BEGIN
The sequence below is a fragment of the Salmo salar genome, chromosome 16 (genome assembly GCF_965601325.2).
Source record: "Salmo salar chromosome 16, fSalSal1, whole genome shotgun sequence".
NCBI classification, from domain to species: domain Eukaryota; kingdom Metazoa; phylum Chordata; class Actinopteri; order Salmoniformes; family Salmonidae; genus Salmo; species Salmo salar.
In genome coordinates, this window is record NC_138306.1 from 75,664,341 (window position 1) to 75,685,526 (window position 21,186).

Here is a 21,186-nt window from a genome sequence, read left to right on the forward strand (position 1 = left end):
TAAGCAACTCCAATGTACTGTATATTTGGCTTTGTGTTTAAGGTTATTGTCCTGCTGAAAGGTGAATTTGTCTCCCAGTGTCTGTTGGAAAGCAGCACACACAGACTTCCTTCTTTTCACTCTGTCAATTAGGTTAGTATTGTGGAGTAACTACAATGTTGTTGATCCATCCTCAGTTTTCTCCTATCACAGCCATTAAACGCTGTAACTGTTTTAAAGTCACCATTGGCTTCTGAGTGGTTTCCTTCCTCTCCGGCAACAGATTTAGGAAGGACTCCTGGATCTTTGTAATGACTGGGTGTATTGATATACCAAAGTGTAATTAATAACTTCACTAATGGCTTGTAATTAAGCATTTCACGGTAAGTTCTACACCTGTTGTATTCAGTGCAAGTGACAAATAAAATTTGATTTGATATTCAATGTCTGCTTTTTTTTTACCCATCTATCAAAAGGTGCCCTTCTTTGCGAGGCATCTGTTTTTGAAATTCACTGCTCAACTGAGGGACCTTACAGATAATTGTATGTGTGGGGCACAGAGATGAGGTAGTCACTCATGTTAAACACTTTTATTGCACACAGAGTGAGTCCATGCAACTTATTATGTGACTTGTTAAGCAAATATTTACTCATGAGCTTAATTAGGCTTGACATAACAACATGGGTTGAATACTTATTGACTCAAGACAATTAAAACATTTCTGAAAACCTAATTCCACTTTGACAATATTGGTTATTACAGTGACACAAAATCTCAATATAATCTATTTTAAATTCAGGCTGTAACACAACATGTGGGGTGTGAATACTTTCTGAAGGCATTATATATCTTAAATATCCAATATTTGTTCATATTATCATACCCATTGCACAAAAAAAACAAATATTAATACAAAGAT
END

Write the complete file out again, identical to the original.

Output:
The sequence below is a fragment of the Salmo salar genome, chromosome 16 (genome assembly GCF_965601325.2).
Source record: "Salmo salar chromosome 16, fSalSal1, whole genome shotgun sequence".
NCBI classification, from domain to species: domain Eukaryota; kingdom Metazoa; phylum Chordata; class Actinopteri; order Salmoniformes; family Salmonidae; genus Salmo; species Salmo salar.
In genome coordinates, this window is record NC_138306.1 from 75,664,341 (window position 1) to 75,685,526 (window position 21,186).

Here is a 21,186-nt window from a genome sequence, read left to right on the forward strand (position 1 = left end):
TAAGCAACTCCAATGTACTGTATATTTGGCTTTGTGTTTAAGGTTATTGTCCTGCTGAAAGGTGAATTTGTCTCCCAGTGTCTGTTGGAAAGCAGCACACACAGACTTCCTTCTTTTCACTCTGTCAATTAGGTTAGTATTGTGGAGTAACTACAATGTTGTTGATCCATCCTCAGTTTTCTCCTATCACAGCCATTAAACGCTGTAACTGTTTTAAAGTCACCATTGGCTTCTGAGTGGTTTCCTTCCTCTCCGGCAACAGATTTAGGAAGGACTCCTGGATCTTTGTAATGACTGGGTGTATTGATATACCAAAGTGTAATTAATAACTTCACTAATGGCTTGTAATTAAGCATTTCACGGTAAGTTCTACACCTGTTGTATTCAGTGCAAGTGACAAATAAAATTTGATTTGATATTCAATGTCTGCTTTTTTTTTACCCATCTATCAAAAGGTGCCCTTCTTTGCGAGGCATCTGTTTTTGAAATTCACTGCTCAACTGAGGGACCTTACAGATAATTGTATGTGTGGGGCACAGAGATGAGGTAGTCACTCATGTTAAACACTTTTATTGCACACAGAGTGAGTCCATGCAACTTATTATGTGACTTGTTAAGCAAATATTTACTCATGAGCTTAATTAGGCTTGACATAACAACATGGGTTGAATACTTATTGACTCAAGACAATTAAAACATTTCTGAAAACCTAATTCCACTTTGACAATATTGGTTATTACAGTGACACAAAATCTCAATATAATCTATTTTAAATTCAGGCTGTAACACAACATGTGGGGTGTGAATACTTTCTGAAGGCATTATATATCTTAAATATCCAATATTTGTTCATATTATCATACCCATTGCACAAAAAAAACAAATATTAATACAAAGAT